The 50-year-old is known as “Key West’s oldest teenager” and is the unofficial mayor of Key West. He works as a computer programmer for the local school district and is so close with the Leaches that Sharon Leach listed him as the emergency contact for the couple’s 14-year-old son, Cody, and 12-year-old daughter, Kiersten, when enrolling them for school.

“He’s incredibly fun because he’s got the ability to see the dimension of the human experience at all kinds of levels,” Leach says of Weed.

Leach even had Weed show Florida coach Urban Meyer around here for two days this past summer.

“You’re going to have a good time if you’re hanging out with him first and foremost,” Simmons, now an assistant at East Carolina, says of Weed. “He’s the socialite of Key West for sure.”

Weed is prolific when it comes to the opposite sex. To keep up with the many women in Weed’s life, Leach comes up with nicknames for them. There’s a Russian stripper he calls “The Spy.” There’s “Kitty-Kitty,” because that’s the name of her dog, and there’s “Poly,” who once told Weed she wanted to date several men at once and be in control of all of them.

“Every time I turn around, he’s got a new nickname for whatever girl I see,” Weed says.

Another of Leach’s local friends is Theo Alexander, who stands 4-foot-5 and will quickly point out that the proper term for someone like him is dwarf, not midget.

He’s the “short sales manager” at a local pawn shop. He’s also a part-time blacksmith and participates in historical reenactments at Fort Zachary Taylor Historic State Park that range from the golden age of piracy to the Civil War.

He’s also a ballroom dancer whose parents are former champions in the sport.

When Alexander and Leach first met several months ago, neither knew anything about the other. Alexander, who’s often harassed or made fun of because of his stature, appreciated Leach’s friendship.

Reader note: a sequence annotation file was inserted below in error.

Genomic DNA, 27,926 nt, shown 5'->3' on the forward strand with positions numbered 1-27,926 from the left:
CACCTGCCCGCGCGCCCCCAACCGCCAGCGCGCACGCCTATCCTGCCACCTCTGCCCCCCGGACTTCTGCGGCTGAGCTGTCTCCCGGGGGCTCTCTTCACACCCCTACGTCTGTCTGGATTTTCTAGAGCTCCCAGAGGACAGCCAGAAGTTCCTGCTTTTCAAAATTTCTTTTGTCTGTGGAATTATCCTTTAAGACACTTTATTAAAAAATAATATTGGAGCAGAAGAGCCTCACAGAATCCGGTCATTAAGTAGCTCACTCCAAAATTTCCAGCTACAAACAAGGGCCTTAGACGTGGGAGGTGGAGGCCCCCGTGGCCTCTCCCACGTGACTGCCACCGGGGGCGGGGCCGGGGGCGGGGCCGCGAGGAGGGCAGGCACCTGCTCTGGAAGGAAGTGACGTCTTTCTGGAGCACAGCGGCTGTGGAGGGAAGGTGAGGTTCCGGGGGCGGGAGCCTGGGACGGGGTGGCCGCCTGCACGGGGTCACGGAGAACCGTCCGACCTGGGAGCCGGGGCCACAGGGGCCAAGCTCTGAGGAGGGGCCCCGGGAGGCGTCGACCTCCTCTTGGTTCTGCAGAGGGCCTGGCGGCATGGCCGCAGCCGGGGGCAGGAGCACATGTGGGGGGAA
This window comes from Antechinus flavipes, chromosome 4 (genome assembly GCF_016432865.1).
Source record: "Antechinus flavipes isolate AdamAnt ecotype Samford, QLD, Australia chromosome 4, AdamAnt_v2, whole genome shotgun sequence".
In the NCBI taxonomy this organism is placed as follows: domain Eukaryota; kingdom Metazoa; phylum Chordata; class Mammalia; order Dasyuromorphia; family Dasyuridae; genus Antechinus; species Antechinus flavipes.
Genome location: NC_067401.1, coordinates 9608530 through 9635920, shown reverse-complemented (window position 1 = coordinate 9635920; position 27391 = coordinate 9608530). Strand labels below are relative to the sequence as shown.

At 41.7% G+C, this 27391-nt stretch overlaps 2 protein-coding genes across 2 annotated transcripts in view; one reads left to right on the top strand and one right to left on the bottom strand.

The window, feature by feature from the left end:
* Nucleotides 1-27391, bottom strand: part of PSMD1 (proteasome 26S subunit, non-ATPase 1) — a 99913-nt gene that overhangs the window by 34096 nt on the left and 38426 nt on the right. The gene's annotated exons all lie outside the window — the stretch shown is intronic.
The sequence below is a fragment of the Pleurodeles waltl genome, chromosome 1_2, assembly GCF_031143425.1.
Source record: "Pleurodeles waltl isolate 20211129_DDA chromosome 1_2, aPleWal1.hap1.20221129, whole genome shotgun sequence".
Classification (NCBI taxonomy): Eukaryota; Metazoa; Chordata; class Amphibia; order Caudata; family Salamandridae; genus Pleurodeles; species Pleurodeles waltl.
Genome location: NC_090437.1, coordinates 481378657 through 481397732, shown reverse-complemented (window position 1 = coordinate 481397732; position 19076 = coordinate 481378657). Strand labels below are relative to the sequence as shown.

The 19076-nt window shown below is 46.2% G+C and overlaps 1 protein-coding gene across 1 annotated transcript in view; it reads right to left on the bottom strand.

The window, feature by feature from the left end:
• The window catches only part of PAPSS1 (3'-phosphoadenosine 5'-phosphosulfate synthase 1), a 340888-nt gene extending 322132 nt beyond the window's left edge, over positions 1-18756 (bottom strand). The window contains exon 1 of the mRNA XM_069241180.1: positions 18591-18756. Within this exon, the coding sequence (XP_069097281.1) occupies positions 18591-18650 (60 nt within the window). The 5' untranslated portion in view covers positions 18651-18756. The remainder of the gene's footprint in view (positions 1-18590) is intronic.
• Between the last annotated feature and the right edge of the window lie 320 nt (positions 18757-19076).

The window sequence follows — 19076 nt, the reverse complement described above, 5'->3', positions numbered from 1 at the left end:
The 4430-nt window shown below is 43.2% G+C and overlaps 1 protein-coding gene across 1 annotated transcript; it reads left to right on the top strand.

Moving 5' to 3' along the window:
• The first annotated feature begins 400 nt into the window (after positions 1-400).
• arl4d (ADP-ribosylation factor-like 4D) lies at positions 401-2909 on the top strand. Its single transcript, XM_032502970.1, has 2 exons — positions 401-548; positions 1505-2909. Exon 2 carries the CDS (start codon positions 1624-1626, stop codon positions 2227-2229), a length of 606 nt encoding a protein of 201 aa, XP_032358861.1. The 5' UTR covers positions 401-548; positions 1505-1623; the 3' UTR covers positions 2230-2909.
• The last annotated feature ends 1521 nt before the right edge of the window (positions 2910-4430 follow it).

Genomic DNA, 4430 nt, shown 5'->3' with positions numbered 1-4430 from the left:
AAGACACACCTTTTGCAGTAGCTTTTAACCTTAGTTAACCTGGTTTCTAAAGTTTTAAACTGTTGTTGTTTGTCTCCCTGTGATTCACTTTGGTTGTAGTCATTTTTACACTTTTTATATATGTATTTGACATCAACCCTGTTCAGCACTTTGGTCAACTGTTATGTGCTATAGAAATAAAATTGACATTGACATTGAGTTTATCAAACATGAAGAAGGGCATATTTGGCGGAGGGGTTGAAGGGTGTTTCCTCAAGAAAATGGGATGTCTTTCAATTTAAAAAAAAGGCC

“Mike’s always treated me like a normal person,” Alexander says.

But Leach is most impressed by Alexander’s ability to cope with the challenges presented by his size. He notes that Alexander built pedal extenders so he could drive his black 1998 Pontiac Sunfire.

“I’ll be honest, you always wonder how it comes together, how they make it and what limitations there are,” Leach says of dwarfs. “Through his handiness and ingenuity, there’s not very many.”

Alexander says his fondest memories of Leach are simply standing in the back of bars well after midnight, laughing and drinking water with his wife.

“He’s just enjoying where he lives like the rest of us,” Alexander says.

On a recent Monday night, after Leach and his wife have gone home, Alexander is sitting in a tall chair at a bar with a spellbinding topless 20-something tanned brunette wearing red, white and blue body paint on her chest. Before he leaves, Alexander ends up with red paint on his face.

Just enjoying where he lives.


He’ll have the lobster

With his experience and connections, Leach considers himself an expert on this island. He prides himself on giving tours to visitors, as he did on a recent Monday afternoon.

He takes them to Harpoon Harry’s, a restaurant, where the decorations include a painting of the restaurant by local artist Marc Caren, who is known for painting the Key West scene.

Leach wants to buy one of Caren’s paintings. “I’d like to meet him,” Leach says. “I’ve always wanted to meet him.”

“We’ll make sure that that happens,” replies Dave Aaron, who works at the restaurant.

Leach’s tour makes its way to the docks, where he points out several tarpon in the water. He’s never caught one of the silvery, popular gamefish that can top 100 pounds, but he recites a list of fish he has caught, which includes a permit, bonefish, shark, mahi-mahi and snapper.

In August, Leach went lobster diving with Key West High football coach Jerry Hughes. He caught the limit of six, but initially kept fighting the current of the water and struggled remembering that the lobsters move backward, not forward.

He also kept chasing the ones that ran from him instead of those that were easier to catch.

“Let me just say that if I had a camera on while we did it, I could get $10,000 from ‘America’s Funniest Home Videos,’” Hughes says. “That’s how bad he was.”

At Turtle Kraals restaurant, Leach is greeted by two female bartenders. One jokingly asks if he’s going to discuss “how much you drink in Key West.” He laughs, but says he hasn’t had alcohol in 3-1/2 months. He explains that he just wanted to see if he could do it here.

“The hardest place in the entire world to not drink is here,” Leach says. “So I figured, hey, if there’s a mountain, climb it. It wasn’t hard. It’s actually been pretty fun.”

As Leach continues his tour, he pulls a plastic baggie out of his pocket containing a homemade turkey sandwich. He starts to eat the sandwich while walking to Schooner Wharf Bar. There, a group of men recognize him and offer to buy drinks, but he declines.